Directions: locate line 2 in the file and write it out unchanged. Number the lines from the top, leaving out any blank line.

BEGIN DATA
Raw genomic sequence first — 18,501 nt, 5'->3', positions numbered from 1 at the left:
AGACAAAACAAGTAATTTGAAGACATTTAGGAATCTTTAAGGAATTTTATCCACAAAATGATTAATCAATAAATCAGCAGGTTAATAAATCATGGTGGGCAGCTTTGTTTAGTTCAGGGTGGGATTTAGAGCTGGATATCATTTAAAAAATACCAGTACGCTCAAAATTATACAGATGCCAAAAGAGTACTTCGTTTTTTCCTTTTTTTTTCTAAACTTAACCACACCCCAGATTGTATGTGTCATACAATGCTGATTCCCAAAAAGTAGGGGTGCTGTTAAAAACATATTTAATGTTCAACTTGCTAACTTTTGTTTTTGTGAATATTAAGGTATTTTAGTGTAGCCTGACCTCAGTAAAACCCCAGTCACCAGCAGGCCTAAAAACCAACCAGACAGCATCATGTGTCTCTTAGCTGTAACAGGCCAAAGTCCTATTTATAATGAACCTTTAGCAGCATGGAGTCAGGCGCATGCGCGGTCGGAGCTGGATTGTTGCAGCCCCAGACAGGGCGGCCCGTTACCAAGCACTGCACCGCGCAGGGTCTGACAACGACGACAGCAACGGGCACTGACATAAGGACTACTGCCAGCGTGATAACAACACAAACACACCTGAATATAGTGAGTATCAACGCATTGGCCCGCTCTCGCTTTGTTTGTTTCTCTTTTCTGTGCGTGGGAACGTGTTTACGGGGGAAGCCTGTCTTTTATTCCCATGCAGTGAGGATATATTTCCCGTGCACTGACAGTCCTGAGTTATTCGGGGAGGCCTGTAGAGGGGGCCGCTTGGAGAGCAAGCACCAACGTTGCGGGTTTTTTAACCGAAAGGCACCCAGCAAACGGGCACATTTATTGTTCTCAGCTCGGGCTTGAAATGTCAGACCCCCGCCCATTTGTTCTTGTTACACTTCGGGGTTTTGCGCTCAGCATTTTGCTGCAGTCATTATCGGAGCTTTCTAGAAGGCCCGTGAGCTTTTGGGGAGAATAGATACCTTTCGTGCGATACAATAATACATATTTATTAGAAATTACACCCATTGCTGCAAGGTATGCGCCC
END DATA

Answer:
AGACAAAACAAGTAATTTGAAGACATTTAGGAATCTTTAAGGAATTTTATCCACAAAATGATTAATCAATAAATCAGCAGGTTAATAAATCATGGTGGGCAGCTTTGTTTAGTTCAGGGTGGGATTTAGAGCTGGATATCATTTAAAAAATACCAGTACGCTCAAAATTATACAGATGCCAAAAGAGTACTTCGTTTTTTCCTTTTTTTTTCTAAACTTAACCACACCCCAGATTGTATGTGTCATACAATGCTGATTCCCAAAAAGTAGGGGTGCTGTTAAAAACATATTTAATGTTCAACTTGCTAACTTTTGTTTTTGTGAATATTAAGGTATTTTAGTGTAGCCTGACCTCAGTAAAACCCCAGTCACCAGCAGGCCTAAAAACCAACCAGACAGCATCATGTGTCTCTTAGCTGTAACAGGCCAAAGTCCTATTTATAATGAACCTTTAGCAGCATGGAGTCAGGCGCATGCGCGGTCGGAGCTGGATTGTTGCAGCCCCAGACAGGGCGGCCCGTTACCAAGCACTGCACCGCGCAGGGTCTGACAACGACGACAGCAACGGGCACTGACATAAGGACTACTGCCAGCGTGATAACAACACAAACACACCTGAATATAGTGAGTATCAACGCATTGGCCCGCTCTCGCTTTGTTTGTTTCTCTTTTCTGTGCGTGGGAACGTGTTTACGGGGGAAGCCTGTCTTTTATTCCCATGCAGTGAGGATATATTTCCCGTGCACTGACAGTCCTGAGTTATTCGGGGAGGCCTGTAGAGGGGGCCGCTTGGAGAGCAAGCACCAACGTTGCGGGTTTTTTAACCGAAAGGCACCCAGCAAACGGGCACATTTATTGTTCTCAGCTCGGGCTTGAAATGTCAGACCCCCGCCCATTTGTTCTTGTTACACTTCGGGGTTTTGCGCTCAGCATTTTGCTGCAGTCATTATCGGAGCTTTCTAGAAGGCCCGTGAGCTTTTGGGGAGAATAGATACCTTTCGTGCGATACAATAATACATATTTATTAGAAATTACACCCATTGCTGCAAGGTATGCGCCC